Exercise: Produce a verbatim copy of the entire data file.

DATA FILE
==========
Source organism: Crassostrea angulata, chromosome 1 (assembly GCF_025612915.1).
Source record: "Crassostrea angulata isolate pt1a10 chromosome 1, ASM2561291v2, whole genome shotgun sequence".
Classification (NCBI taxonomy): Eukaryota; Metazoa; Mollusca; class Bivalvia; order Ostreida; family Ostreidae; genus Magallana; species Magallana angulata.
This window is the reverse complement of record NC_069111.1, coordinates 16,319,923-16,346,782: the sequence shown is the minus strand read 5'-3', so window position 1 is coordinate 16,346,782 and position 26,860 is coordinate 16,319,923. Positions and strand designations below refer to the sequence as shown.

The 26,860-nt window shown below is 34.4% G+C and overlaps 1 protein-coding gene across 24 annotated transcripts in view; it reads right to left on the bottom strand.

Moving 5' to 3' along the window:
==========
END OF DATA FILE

Source organism: Crassostrea angulata, chromosome 1 (assembly GCF_025612915.1).
Source record: "Crassostrea angulata isolate pt1a10 chromosome 1, ASM2561291v2, whole genome shotgun sequence".
Classification (NCBI taxonomy): Eukaryota; Metazoa; Mollusca; class Bivalvia; order Ostreida; family Ostreidae; genus Magallana; species Magallana angulata.
This window is the reverse complement of record NC_069111.1, coordinates 16,319,923-16,346,782: the sequence shown is the minus strand read 5'-3', so window position 1 is coordinate 16,346,782 and position 26,860 is coordinate 16,319,923. Positions and strand designations below refer to the sequence as shown.

The 26,860-nt window shown below is 34.4% G+C and overlaps 1 protein-coding gene across 24 annotated transcripts in view; it reads right to left on the bottom strand.

Moving 5' to 3' along the window: